Footprints dated to 23,000 years ago found in New Mexico, USA.
The date of the first Americans remains one of the enduring controversies of today’s archaeology. Until recently, a growing consensus revolved around a date of about 16,000 years ago. Now investigators from the National Park Service, the US Geological Survey, and three universities, have announced the discovery of human footprints preserved in once-soft mud on the edge of a shallow lake that now forms part of the Alkali Flat, an extensive plain in the White Sands National Park in New Mexico.
Non-invasive geophysical methods led to the identification not only of human footprints of both adults and children, but also animal tracks of mammoth, giant ground sloths, dire wolves, and birds. The trackways of both animals and humans were radiocarbon dated to about 23,000 years ago, using seed layers stratified both above and below the footprints. The dates are said to be secure, chronicling the tracks of what appear to have been teenagers and younger children, with only a few adults. So far, no animal bones or stone tools have come from the vicinity of the trackways, nor traces of living sites. But, on the face of it, the trackways provide definitive evidence of interactions between Native Americans and extinct animals some 8,000 years before the previously assumed first settlement of the Americas.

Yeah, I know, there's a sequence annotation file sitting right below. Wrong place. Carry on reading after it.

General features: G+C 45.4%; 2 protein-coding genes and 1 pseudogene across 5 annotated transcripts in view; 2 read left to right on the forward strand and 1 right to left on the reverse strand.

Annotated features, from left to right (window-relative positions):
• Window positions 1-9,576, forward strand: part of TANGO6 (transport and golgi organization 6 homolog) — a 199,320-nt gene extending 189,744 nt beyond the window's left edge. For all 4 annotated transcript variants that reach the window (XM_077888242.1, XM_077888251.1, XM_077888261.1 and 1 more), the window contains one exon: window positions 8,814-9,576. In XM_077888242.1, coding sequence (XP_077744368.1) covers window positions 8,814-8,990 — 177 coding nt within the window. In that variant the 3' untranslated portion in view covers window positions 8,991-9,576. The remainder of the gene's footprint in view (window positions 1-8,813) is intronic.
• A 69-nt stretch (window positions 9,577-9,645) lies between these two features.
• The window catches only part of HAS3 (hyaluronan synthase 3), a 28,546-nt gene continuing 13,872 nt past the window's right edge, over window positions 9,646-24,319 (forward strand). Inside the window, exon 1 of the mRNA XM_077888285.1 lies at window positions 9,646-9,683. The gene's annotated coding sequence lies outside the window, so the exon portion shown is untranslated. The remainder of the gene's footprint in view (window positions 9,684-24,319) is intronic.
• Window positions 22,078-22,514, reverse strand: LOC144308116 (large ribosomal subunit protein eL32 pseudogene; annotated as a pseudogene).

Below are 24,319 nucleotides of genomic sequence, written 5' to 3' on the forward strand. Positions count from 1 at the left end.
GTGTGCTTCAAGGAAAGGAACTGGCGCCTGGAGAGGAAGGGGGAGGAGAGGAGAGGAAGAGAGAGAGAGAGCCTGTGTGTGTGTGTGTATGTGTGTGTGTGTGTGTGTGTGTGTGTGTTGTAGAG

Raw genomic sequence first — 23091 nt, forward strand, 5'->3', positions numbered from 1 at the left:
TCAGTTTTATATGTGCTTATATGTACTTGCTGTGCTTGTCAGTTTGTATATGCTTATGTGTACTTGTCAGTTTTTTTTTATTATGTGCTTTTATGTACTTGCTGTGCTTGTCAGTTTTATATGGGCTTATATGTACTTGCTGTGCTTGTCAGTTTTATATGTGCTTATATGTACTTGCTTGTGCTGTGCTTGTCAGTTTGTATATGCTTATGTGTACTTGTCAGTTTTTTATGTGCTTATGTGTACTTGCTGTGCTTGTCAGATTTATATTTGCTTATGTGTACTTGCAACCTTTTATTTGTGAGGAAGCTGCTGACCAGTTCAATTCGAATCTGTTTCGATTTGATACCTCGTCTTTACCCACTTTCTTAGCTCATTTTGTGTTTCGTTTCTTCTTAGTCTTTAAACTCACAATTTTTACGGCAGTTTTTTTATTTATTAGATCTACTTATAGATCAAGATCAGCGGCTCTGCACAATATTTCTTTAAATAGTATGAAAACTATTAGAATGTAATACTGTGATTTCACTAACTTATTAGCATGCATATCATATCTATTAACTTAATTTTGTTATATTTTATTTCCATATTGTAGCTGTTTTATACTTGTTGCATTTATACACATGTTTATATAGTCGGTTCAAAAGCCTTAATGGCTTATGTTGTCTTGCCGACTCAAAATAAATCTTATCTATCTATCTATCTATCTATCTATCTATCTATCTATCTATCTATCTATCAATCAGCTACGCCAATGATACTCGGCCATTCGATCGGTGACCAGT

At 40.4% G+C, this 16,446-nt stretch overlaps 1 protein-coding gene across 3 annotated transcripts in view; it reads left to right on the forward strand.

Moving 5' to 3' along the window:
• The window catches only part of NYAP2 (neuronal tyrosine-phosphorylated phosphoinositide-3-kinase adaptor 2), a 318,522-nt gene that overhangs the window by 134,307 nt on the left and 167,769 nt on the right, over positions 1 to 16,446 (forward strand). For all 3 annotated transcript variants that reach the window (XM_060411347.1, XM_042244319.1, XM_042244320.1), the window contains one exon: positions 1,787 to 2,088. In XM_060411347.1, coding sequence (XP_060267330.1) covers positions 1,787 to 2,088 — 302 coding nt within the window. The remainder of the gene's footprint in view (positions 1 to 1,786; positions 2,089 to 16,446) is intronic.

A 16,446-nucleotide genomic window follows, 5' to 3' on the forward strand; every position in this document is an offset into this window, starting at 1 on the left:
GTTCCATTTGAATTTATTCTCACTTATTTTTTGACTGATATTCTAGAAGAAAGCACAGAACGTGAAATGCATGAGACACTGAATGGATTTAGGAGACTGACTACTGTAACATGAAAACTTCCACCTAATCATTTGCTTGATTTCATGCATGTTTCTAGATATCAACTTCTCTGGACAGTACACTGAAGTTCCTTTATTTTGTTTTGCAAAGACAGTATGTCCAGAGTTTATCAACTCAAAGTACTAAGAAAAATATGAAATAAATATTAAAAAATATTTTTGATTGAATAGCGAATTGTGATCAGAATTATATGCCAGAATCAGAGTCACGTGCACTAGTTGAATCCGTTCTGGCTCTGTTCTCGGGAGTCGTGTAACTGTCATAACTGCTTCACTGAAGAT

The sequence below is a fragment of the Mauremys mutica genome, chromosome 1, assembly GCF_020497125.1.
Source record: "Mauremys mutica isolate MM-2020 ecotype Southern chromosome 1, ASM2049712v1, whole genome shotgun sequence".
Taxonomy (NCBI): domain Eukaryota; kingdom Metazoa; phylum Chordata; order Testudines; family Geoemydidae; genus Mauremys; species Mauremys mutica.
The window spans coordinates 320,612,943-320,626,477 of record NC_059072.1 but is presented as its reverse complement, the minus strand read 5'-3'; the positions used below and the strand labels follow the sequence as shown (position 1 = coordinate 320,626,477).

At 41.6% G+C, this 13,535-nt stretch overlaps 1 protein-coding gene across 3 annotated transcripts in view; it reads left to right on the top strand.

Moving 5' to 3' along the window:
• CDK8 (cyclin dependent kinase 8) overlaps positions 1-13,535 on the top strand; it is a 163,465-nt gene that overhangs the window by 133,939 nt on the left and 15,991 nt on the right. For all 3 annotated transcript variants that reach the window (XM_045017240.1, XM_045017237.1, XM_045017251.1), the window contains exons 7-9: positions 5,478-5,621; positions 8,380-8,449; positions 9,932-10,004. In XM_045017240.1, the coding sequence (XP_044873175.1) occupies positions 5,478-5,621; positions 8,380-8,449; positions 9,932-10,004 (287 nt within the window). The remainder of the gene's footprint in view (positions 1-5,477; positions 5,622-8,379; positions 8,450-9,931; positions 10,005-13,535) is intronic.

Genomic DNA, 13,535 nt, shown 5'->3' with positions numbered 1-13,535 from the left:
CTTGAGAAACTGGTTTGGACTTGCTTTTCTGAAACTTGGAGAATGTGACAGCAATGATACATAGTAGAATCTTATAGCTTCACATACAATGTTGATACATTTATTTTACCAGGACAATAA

Will the dates hold up to further research and close scrutiny? Hopefully, more research will reinforce these preliminary findings, but clearly we need additional evidence from so far undiscovered, nearby sites. Theoretically, there is no reason why these dates are not valid, for no one currently has a precise date for the earliest human settlement, which may have taken place over thousands of years. The debates continue.
Image of the footprints found at White Sands National Park, New Mexico, Credit: Bennett et al., doi: 10.1126/science.abg7586.